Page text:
Review: My Bread
Review: My BreadJump to Recipe
Every other weekend, I review a cookbook in an attempt to lend some guidance in a field that has become overrun. These days everyone is writing cookbooks and it’s incredibly upsetting to buy a dud and have it sit on your shelf for years – staring at you, mocking your poor judgment.
I would say if there is one recipe that’s pretty much changed my life over the last year and a half or so, it’s no-knead bread. I make about a loaf a week and Betsy and I use it throughout the week for toast or sandwiches or just to snack on. So I was really excited to read (and cook from) “My Bread” by Jim Lahey, the creator of the no-knead method.
Falling in Love with Bread – The first thirty or so pages of this book are inspiring. They tell the story of how Jim fell in love with bread and how he decided to spend his career bringing bread to American tables. And not just through his bakery. You get the impression that he really wants to teach people how to make life-changing bread. And I can vouch for it. And this is the book that can teach you too.
Beyond being a great baker and inspiring cook, he is also a fantastic writer which shows in his introduction. He talks about why he thinks bread needs to be reintroduced to the American kitchen:
“…Most of the better bread made in this country can only be found in boutique bakeries, often located too far away from home, and for too much money. Also, to my mind, so many of the so-called artisanal breads are the result of shortcuts and compromises. We don’t have a strong bread culture in America. Too many people don’t really know what bread should taste like, and too few have experienced the process of baking it. For most people, the best way to taste bread as it should be is to bake it themselves.”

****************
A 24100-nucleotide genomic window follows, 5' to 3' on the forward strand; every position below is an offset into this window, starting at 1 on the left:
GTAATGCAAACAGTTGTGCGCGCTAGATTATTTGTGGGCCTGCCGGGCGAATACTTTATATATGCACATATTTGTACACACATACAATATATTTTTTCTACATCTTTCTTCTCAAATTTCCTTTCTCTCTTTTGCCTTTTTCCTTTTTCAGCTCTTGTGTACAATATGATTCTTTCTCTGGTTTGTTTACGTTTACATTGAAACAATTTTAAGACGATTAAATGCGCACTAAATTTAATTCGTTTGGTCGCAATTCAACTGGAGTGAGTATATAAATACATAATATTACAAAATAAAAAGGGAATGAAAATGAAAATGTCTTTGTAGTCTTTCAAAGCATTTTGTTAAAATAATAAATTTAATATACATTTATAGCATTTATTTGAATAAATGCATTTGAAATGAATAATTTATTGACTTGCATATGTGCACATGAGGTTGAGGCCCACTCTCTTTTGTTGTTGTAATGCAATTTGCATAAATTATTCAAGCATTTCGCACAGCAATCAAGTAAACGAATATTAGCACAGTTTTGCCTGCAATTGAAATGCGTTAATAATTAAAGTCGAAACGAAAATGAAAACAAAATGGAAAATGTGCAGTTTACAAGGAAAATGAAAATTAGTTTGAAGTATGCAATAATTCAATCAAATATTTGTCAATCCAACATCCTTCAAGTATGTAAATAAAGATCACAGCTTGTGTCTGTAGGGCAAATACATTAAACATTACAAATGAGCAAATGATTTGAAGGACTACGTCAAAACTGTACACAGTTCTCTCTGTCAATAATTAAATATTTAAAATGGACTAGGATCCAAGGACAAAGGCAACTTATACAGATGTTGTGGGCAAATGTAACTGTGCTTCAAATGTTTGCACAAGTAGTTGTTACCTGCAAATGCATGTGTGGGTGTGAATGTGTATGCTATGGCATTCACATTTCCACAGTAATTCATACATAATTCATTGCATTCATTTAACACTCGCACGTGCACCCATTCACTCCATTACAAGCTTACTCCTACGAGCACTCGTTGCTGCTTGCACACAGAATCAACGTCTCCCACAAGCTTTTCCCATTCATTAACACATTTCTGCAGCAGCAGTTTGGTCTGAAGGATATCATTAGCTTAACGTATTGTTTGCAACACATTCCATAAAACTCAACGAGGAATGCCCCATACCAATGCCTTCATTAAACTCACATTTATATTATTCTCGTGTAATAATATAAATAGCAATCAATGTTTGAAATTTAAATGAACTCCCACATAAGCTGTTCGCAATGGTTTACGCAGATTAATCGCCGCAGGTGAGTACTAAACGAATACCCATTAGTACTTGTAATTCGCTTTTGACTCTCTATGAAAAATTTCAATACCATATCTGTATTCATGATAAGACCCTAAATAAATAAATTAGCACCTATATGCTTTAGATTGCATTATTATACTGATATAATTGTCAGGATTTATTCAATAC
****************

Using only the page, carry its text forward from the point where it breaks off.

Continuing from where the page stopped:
I obviously don’t have the experience in bread (tasting, cooking, etc) that Jim has, but I can say that even the very first no-knead bread loaf I made was some of the best bread I’ve had. So good job Jim.
The Lahey Method. In my mind you could also call it the lazy method because it really doesn’t require much work. Instead, you let time do the work for you. Instead of kneading and fermenting and kneading and proofing like you need to do for some breads, you just have to let this sit at room temperature for 12-18 hours.
I’m not going to go into all the details of the bread making process because this post isn’t about that. I promise though that it is pretty straightforward and requires very little equipment. While he does recommend a fairly expensive cast iron pot, I’ve made quality loaves with other methods. That said, none of them are as crusty and crackly as the loaves I make in the pot. Jim does say that you can use a ceramic pot with “no discernable difference”, but I’ve never tried it. I’m sure it works just fine.
Specialties of the House. The next part of the book really got me excited about bread (not that I wasn’t already). Jim starts with the basic method of no-knead bread and transfers it into about 20 variations. Everything from Rye Bread to Ciabatta and even this absolutely awesome recipe for rolls wrapped in banana leaves.
Everything in this chapter looks amazing. Some of the recipes are traditional and some are more inventive. I’m sure all are fantastic though. I can’t wait to try some of them out!
Pizzas and Focaccias. Most pizza doughs need to rest overnight so it makes perfect sense that this no-knead variety could be adapted to pizza and focaccia. Jim is a pizza master. Or at least that appears to be the case based off of the recipes and photos in this chapter.
I’m not kidding when I say that I want every pizza in this chapter right now. I want to eat the pizza Funghi (lots of mushrooms) and on the side have a great slice of Pizza Cavolfiore (Yep. Cauliflower.)
If you were reading this book without looking at the table of contents, you might wonder where he was going to go from here. There is still more than 1/3 of the book left and it seems like he has covered all the basics and then some.
The Art of the Sandwich. It makes so much sense once you see it. If you are going through the trouble of making this fantastic bread, you might as well know how to make the best sandwich ever with it.